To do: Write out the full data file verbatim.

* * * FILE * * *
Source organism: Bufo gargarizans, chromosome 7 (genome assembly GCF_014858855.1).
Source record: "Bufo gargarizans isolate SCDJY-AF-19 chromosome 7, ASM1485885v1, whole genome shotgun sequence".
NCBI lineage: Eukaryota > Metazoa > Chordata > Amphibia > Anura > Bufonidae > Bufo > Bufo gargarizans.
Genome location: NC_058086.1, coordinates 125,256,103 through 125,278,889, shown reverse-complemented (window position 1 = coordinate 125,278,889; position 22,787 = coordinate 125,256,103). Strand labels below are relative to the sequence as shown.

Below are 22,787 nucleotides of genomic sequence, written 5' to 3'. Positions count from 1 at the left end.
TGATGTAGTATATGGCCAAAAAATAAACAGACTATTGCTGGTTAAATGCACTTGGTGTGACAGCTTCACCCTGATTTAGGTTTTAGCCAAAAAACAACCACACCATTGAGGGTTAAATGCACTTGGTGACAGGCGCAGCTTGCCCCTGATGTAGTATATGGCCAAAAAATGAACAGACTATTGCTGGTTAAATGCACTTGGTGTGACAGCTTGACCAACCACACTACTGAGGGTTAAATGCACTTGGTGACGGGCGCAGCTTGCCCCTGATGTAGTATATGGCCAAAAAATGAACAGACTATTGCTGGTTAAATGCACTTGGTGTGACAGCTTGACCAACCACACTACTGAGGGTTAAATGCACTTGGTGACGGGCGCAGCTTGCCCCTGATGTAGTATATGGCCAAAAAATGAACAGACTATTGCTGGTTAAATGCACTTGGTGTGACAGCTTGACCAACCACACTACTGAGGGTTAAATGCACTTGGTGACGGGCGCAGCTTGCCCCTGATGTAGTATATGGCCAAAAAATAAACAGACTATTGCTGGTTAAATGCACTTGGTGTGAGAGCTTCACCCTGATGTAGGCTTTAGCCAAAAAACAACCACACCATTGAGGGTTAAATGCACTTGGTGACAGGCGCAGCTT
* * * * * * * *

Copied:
Source organism: Bufo gargarizans, chromosome 7 (genome assembly GCF_014858855.1).
Source record: "Bufo gargarizans isolate SCDJY-AF-19 chromosome 7, ASM1485885v1, whole genome shotgun sequence".
NCBI lineage: Eukaryota > Metazoa > Chordata > Amphibia > Anura > Bufonidae > Bufo > Bufo gargarizans.
Genome location: NC_058086.1, coordinates 125,256,103 through 125,278,889, shown reverse-complemented (window position 1 = coordinate 125,278,889; position 22,787 = coordinate 125,256,103). Strand labels below are relative to the sequence as shown.

Below are 22,787 nucleotides of genomic sequence, written 5' to 3'. Positions count from 1 at the left end.
TGATGTAGTATATGGCCAAAAAATAAACAGACTATTGCTGGTTAAATGCACTTGGTGTGACAGCTTCACCCTGATTTAGGTTTTAGCCAAAAAACAACCACACCATTGAGGGTTAAATGCACTTGGTGACAGGCGCAGCTTGCCCCTGATGTAGTATATGGCCAAAAAATGAACAGACTATTGCTGGTTAAATGCACTTGGTGTGACAGCTTGACCAACCACACTACTGAGGGTTAAATGCACTTGGTGACGGGCGCAGCTTGCCCCTGATGTAGTATATGGCCAAAAAATGAACAGACTATTGCTGGTTAAATGCACTTGGTGTGACAGCTTGACCAACCACACTACTGAGGGTTAAATGCACTTGGTGACGGGCGCAGCTTGCCCCTGATGTAGTATATGGCCAAAAAATGAACAGACTATTGCTGGTTAAATGCACTTGGTGTGACAGCTTGACCAACCACACTACTGAGGGTTAAATGCACTTGGTGACGGGCGCAGCTTGCCCCTGATGTAGTATATGGCCAAAAAATAAACAGACTATTGCTGGTTAAATGCACTTGGTGTGAGAGCTTCACCCTGATGTAGGCTTTAGCCAAAAAACAACCACACCATTGAGGGTTAAATGCACTTGGTGACAGGCGCAGCTT